The CHL has suspended controversial owner Rolf Nilsen of the Flint Firebirds for five years.
The case of the Flint Firebirds just grew more precarious – and I doubt anyone is surprised.
After the utter storm of incompetence that was the club’s inaugural 2015/2016 season, which featured not one but two direct interventions by the Ontario Hockey League commissioner, things reached their climax this week.
In a move that shocked even those in the know, CHL commissioner David Branch swung a heavy hammer in dealing with team owner Rolf Nilsen. Long accused of purchasing the Firebirds so his son, Hakon, could play, Nilsen received an unmistakable message from Branch that the league comes first.
This took the form of a five-year suspension for the owner from working with the club, combined with a $250,000 fine. Perhaps most painful, though, was the forfeiture of the club’s third overall selection in today’s OHL priority selection draft.
This last move is somewhat dicey on Branch’s part. While a reasonable maneuver by the league, it also hurts the franchise if Nilsen is found to have breached the league constitution and be forced to sell the club. Would a club, operating in a dismal economic environment like Flint, truly be seen as an attractive commodity without its premier pick in the draft? Perhaps not.
However, it also highlights another emerging issue with junior hockey.
We have seen an increasing number of top-tier prospects refuse to go to smaller market teams. We saw it just a few years ago, when we saw the Kingston Frontenacs draft future Coyotes star Max Domi. A refusal to report saw a near immediate trade from Kingston to London, where Domi went on to become a star.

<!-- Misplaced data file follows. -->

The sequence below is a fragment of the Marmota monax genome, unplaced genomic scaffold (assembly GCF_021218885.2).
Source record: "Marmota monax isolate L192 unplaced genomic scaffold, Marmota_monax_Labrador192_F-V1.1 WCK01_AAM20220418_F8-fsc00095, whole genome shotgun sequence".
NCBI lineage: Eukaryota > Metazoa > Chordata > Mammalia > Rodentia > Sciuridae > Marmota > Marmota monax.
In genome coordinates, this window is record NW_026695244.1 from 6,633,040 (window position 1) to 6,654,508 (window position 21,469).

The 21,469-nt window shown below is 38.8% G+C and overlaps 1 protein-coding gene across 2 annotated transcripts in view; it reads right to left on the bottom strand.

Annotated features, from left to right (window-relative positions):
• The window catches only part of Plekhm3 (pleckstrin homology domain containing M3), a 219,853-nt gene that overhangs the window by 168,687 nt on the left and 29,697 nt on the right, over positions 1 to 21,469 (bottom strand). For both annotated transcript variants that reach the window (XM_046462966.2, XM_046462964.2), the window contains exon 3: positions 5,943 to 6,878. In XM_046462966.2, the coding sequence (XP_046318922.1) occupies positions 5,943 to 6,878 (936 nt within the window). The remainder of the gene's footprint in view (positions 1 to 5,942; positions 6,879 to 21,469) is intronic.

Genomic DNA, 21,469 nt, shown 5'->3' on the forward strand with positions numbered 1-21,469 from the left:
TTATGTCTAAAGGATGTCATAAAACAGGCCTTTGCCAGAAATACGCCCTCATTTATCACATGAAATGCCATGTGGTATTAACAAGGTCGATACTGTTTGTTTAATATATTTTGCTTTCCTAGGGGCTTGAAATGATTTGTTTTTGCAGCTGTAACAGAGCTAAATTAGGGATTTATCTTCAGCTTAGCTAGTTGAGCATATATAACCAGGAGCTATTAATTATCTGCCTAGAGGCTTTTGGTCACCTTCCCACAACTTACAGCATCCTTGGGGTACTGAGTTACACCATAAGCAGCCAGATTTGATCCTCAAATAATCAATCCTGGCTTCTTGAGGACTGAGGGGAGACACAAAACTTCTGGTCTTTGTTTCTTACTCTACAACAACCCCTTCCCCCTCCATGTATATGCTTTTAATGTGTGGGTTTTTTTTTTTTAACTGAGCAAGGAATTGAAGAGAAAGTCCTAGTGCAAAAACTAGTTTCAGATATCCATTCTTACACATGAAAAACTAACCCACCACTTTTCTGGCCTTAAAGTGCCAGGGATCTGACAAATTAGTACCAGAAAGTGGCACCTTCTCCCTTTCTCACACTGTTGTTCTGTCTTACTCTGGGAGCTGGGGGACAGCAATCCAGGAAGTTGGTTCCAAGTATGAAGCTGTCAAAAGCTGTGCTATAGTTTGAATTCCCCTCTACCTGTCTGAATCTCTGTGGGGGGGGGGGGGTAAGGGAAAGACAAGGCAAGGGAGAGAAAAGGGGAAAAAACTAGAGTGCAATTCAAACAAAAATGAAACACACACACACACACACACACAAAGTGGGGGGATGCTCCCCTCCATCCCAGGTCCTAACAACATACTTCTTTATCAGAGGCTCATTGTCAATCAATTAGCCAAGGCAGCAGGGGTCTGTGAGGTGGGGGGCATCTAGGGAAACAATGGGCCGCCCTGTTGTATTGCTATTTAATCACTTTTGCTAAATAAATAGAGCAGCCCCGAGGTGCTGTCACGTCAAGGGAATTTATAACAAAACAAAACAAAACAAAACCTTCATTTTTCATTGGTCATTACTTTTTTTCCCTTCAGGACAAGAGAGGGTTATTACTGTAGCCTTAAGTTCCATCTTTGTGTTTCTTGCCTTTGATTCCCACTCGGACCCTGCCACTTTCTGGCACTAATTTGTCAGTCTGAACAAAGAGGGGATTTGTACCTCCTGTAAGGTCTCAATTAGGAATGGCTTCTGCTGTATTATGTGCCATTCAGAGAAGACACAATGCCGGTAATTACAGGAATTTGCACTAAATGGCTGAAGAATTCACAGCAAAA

Unconfirmed reports have surfaced that a great number of prospects have advised Flint they refuse to report if selected. The league has attempted to combat this by assuring prospect families that the team is now under league control. However, whether this is enough or not remains to be seen.
While young prospects may want to be in an environment conducive to development, a name such as Bode Wilde (though currently committed to Harvard), Kirill Nizhnikov, or Tyler Weiss would sure make the club a lot more competitive in the near future.
Wonder about why Ryan Merkley was not mentioned?
The Guelph Storm has already announced him as the first overall selection – not surprising, as he may be the best talent in the entire draft.
A new discussion has emerged for the coming NHL entry draft – and it involves the blueline.
While Jakob Chychrun of the Sarnia Sting and Olli Juolevi of the London Knights have long been spoken of as the blue-chippers in this crop, the name of Mikhail Sergachev in Windsor has been making the rounds.
At least one scout thinks Mikhail Sergachev of the OHL's Windor Spitfires could be taken high in the first round of the 2016 NHL entry draft:
Speaking to one scout recently, he was highly impressed with Sergachev and his fluid skating.
“It’s absolutely effortless,” the scout told me as we discussed the merits of each defender. While citing the seamless mobility of the likes of Juolevi, the scout smiled knowingly.
“I know you like Juolevi,” he replied (true).
“But this kid is something else. I have him right there with Chychrun, and it wouldn’t shock me if a club had him as the first to go.”
Sudden changes and surprises involving blueliners are hardly unforeseen. Looking back to the 2012 in Pittsburgh, many eyebrows were raised when Anaheim decided to utilize its sixth overa